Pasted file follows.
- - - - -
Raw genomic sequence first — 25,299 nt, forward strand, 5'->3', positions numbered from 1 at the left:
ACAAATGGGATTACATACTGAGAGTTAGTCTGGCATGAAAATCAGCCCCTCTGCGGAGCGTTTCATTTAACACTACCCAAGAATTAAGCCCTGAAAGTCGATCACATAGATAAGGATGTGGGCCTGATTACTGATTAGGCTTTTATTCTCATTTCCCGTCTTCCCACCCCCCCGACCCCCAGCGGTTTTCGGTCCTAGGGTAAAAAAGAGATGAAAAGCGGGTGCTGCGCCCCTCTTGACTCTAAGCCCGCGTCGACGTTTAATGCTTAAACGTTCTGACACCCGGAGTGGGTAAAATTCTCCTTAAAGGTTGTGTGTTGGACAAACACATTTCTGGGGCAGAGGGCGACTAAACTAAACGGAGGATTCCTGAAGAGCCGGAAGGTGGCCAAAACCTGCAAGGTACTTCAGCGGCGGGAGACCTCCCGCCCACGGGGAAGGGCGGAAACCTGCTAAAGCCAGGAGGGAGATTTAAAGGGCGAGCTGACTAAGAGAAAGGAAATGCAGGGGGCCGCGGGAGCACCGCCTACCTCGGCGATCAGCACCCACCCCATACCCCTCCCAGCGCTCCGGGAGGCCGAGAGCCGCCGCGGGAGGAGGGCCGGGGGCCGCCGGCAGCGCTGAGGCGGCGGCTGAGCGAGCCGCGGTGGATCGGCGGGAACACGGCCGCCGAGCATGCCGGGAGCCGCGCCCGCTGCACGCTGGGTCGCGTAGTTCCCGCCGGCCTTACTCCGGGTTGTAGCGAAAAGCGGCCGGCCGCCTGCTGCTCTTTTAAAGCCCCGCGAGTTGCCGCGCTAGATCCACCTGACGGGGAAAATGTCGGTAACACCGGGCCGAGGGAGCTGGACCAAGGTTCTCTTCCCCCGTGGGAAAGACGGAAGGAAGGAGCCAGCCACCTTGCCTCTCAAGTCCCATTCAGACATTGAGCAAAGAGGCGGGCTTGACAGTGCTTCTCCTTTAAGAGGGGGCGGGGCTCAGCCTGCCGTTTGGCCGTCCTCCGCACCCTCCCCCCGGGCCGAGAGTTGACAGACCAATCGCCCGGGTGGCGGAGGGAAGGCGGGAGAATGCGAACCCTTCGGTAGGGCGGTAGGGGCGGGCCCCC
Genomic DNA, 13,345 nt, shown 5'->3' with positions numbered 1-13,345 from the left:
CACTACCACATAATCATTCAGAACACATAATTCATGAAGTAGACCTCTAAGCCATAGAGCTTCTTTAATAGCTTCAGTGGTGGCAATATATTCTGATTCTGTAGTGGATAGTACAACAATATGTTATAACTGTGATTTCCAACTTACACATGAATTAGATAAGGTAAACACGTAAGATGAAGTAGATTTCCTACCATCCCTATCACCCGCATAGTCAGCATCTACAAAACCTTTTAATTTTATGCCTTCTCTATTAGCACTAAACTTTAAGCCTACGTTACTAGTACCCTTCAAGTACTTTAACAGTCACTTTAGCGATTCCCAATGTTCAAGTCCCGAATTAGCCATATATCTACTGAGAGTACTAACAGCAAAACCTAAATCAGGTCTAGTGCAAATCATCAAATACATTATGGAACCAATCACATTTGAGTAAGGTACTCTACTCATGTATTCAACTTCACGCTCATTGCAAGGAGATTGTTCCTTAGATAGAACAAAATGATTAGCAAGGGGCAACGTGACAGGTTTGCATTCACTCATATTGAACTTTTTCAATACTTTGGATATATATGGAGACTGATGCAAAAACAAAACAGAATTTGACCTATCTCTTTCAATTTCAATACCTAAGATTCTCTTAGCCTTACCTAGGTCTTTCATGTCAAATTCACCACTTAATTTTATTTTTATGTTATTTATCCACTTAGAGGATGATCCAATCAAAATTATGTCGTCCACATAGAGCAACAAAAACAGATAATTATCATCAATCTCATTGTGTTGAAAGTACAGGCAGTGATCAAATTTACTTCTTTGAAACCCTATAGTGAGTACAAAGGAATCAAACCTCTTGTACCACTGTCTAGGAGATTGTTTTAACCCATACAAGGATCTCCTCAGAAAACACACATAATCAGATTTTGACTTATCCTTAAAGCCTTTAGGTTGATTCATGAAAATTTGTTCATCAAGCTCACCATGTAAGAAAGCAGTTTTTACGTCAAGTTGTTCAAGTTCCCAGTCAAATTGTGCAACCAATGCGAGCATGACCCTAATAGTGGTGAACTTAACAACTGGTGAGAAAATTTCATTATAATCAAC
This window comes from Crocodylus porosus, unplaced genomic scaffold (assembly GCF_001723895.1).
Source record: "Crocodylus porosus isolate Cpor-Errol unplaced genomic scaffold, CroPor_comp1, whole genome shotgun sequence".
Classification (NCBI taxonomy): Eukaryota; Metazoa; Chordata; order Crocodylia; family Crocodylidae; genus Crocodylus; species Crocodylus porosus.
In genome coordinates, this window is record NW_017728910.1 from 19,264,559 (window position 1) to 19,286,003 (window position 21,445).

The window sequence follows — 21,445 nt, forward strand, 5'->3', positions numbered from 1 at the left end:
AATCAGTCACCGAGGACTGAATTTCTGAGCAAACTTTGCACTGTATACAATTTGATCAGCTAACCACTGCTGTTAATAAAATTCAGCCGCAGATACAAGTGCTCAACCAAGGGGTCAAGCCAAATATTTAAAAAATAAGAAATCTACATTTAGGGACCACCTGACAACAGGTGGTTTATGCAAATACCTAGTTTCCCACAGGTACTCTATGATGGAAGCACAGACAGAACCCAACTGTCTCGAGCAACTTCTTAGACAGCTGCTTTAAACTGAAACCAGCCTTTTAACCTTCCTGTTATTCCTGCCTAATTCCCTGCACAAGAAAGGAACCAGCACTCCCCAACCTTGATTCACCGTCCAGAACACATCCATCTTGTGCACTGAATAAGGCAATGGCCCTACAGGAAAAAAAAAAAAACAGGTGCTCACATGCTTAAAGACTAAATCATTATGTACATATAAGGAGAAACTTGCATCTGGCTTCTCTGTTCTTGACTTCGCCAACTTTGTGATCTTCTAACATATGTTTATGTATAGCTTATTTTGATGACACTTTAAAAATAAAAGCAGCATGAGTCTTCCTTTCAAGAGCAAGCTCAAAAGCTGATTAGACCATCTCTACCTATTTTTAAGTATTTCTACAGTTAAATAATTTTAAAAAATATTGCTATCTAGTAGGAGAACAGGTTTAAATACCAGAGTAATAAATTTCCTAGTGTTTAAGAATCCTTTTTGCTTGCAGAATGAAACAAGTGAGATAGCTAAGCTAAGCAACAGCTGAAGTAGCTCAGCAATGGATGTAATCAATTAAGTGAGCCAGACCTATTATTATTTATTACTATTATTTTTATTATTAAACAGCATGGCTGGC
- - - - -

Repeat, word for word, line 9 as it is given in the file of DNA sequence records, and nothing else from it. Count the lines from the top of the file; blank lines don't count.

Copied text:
The window sequence follows — 21,445 nt, forward strand, 5'->3', positions numbered from 1 at the left end: